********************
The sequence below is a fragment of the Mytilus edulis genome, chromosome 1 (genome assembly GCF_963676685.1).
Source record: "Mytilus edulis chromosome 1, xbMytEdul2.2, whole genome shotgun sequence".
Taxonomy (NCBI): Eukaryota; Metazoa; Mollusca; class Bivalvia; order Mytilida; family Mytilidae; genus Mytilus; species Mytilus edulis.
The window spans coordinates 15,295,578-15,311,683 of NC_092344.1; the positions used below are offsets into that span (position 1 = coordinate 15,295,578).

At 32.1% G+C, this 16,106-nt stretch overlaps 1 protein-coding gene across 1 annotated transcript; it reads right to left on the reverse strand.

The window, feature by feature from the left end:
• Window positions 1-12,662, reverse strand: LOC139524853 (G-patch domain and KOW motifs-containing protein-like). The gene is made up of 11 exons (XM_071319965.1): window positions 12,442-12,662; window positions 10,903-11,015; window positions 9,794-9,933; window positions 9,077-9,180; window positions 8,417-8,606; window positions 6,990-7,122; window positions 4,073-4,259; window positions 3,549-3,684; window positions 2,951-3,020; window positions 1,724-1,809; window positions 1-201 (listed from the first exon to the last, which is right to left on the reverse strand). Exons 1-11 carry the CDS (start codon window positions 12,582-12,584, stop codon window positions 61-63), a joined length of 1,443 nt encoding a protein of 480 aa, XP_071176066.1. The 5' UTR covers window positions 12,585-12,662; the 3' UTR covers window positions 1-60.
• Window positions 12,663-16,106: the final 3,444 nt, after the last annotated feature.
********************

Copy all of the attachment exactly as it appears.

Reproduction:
The sequence below is a fragment of the Mytilus edulis genome, chromosome 1 (genome assembly GCF_963676685.1).
Source record: "Mytilus edulis chromosome 1, xbMytEdul2.2, whole genome shotgun sequence".
Taxonomy (NCBI): Eukaryota; Metazoa; Mollusca; class Bivalvia; order Mytilida; family Mytilidae; genus Mytilus; species Mytilus edulis.
The window spans coordinates 15,295,578-15,311,683 of NC_092344.1; the positions used below are offsets into that span (position 1 = coordinate 15,295,578).

At 32.1% G+C, this 16,106-nt stretch overlaps 1 protein-coding gene across 1 annotated transcript; it reads right to left on the reverse strand.

The window, feature by feature from the left end:
• Window positions 1-12,662, reverse strand: LOC139524853 (G-patch domain and KOW motifs-containing protein-like). The gene is made up of 11 exons (XM_071319965.1): window positions 12,442-12,662; window positions 10,903-11,015; window positions 9,794-9,933; window positions 9,077-9,180; window positions 8,417-8,606; window positions 6,990-7,122; window positions 4,073-4,259; window positions 3,549-3,684; window positions 2,951-3,020; window positions 1,724-1,809; window positions 1-201 (listed from the first exon to the last, which is right to left on the reverse strand). Exons 1-11 carry the CDS (start codon window positions 12,582-12,584, stop codon window positions 61-63), a joined length of 1,443 nt encoding a protein of 480 aa, XP_071176066.1. The 5' UTR covers window positions 12,585-12,662; the 3' UTR covers window positions 1-60.
• Window positions 12,663-16,106: the final 3,444 nt, after the last annotated feature.